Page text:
It is the genius of Dostoevsky to succeed in giving life to such characters, paradigms of the disorder and the darkness that inhabit the human heart, but also models of a humanity whose goodness is preserved in spite of the mud and the perversity into which it is plunged. Of course, it is not easy for you to make a clear idea from some snippets. That is why I recommend you to read fully Dostoevsky’s great novels. You will not regret it!
Fiodor (the other one...)
(1) All quotations are from Ebook #28054, The Brothers Karamazov, tranlated by Constance Garnett, www.gutenberg.org.
(2) All quotations are from Ebook #8117, Devils (The Possessed), translated by Constance Garnett, www.gutenberg.org.
Friday, September 28, 2012
It has been a long time since I wrote something about Israel. An opinion article published today by La Libre Belgique, provides me the opportunity(1). Entitled BDS, a campaign against peace, the text is signed by a group consisting mainly of professors from the Université Libre de Bruxelles (ULB). They protest against the recognition by the academic authorities of the ULB, of a BDS (Boycott, Divestment, Sanctions) circle. This circle is radically anti-Israeli and is advocating the boycott of everything that comes from Israel, including exchanges between scientists and between universities. Rightly, the signatories of this opinion letter, emphasize that "legitimate criticism addressed to the government of a given country does not allow to discriminate in its citizens". They point out, moreover – and the media have often overlooked it – that the BDS campaign "is not only a criticism of the policy of the Israeli government" but aims, in fact, at denying the legitimacy of the State of Israel(2).
Now, here we are at the heart of the question. By successive shifts, expertly maintained by a skillful propaganda – especially through the manipulation of images – many of our media have embraced the "Palestinian cause" without nuances and let themselves be dominated by an "anti-Zionism" which amounts to an outright denial of Israel's right to exist. And the authors of the article add: "It should not be necessary to be anti-Israeli to defend the Palestinians". This is exactly what I believe.
I would even dare to say that, if one day – for what I hope obviously – the Palestinians obtain to live in a democratic State freed from their hateful and violent factions whether theocratic or ultra-nationalists, they will owe it in good part to Israel and to its tenacity. Are there many other countries which do not bend in front of the vociferations of those that we must call islamo-fascists? Still ongoing events – the shock wave of which is not to stop –, give us a obvious example of this phenomenon. In our countries, politicians, journalists and religious leaders rise, not against horrifying violences – they have already caused more than thirty deaths – but against a crappy video, of uncertain origin, suddenly brandished as the supreme insult of the West to the sacred values of Islam!(3).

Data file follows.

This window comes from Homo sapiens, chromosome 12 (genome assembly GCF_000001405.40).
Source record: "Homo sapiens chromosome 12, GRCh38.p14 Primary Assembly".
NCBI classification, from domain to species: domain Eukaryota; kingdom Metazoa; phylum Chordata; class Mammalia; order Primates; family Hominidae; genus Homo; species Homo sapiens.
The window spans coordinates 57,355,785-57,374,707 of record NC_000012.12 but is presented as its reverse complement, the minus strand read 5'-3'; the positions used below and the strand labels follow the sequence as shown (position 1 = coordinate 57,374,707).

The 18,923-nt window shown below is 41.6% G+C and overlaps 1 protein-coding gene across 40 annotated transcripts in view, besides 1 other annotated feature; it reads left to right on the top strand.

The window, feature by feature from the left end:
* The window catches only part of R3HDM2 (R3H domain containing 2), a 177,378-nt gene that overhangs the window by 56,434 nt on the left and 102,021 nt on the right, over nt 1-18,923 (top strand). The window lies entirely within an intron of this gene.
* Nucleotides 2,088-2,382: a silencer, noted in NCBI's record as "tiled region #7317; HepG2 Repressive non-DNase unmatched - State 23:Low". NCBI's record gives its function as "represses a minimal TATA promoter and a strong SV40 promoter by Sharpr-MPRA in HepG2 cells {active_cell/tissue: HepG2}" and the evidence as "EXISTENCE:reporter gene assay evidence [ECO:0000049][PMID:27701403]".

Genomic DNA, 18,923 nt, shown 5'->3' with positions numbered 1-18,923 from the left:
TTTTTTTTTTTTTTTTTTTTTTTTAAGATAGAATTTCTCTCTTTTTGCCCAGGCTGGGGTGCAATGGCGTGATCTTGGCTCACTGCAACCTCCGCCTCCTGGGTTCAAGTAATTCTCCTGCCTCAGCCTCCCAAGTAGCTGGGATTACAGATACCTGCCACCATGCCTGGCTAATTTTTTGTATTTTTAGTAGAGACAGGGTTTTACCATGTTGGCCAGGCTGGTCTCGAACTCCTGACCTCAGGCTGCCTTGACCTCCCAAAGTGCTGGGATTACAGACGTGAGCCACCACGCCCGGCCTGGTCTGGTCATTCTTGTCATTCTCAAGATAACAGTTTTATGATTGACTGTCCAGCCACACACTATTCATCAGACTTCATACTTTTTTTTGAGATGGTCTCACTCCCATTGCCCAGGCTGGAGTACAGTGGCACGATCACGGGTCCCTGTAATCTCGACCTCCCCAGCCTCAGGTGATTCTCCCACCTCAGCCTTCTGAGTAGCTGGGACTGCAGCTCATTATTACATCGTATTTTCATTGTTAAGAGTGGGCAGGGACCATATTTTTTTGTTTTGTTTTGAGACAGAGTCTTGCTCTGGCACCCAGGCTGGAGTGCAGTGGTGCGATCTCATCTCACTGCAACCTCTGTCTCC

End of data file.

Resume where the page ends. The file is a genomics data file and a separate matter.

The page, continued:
I wrote it several times, I'm not a big fan of the Israeli government, far from it. But what State would do better in the situation, unparalleled in the world, that Israel knows? Despite errors and blunders, immediately denounced and amplified to infinity by our media, despite violence, which it is not clear how a country constantly threatened, attacked, demonized, could escape completely, despite acute social problems... Despite all this, the State of Israel lives, works, studies, invents, innovates, develops, welcomes, and hopes.
If you want to understand a little better the causes and mechanisms of the delegitimization that Israel undergoes for several years, read a book of Jacques Tarnéro: Le nom de trop. Israël illégitime?(4) (A name too much. Israel illegitimate?) Why does the name of Israel disturb? Why the obsessive hostility of which the country is the object? How is it that "gentle people" from among us become vectors of hatred? As writes it Pierre-André Taguieff in his foreword, Jacques Tarnéro engages in an in-depth analysis of this "total hatred of Israel which has become part of the global ideological landscape".
By the way, it is worth noting that Tarnéro does not hesitate to criticize severely some political and cultural drifts he observes in Israel. He does not hesitate to denounce an "intellectual Poujadism fed by bigotry and ignorance" which, he says, "is also part of the Jewish intellectual landscape today" (p. 242). But, he adds, "as much the Israeli political class seems devoid of imagination today, as much Israeli society sparkles with thousands of creative and generous inventions. Its infinite capacities of automockery shows the intellectual liveliness of a society yet subject to uncertainties (to put it mildly) of everyday life"(p. 245).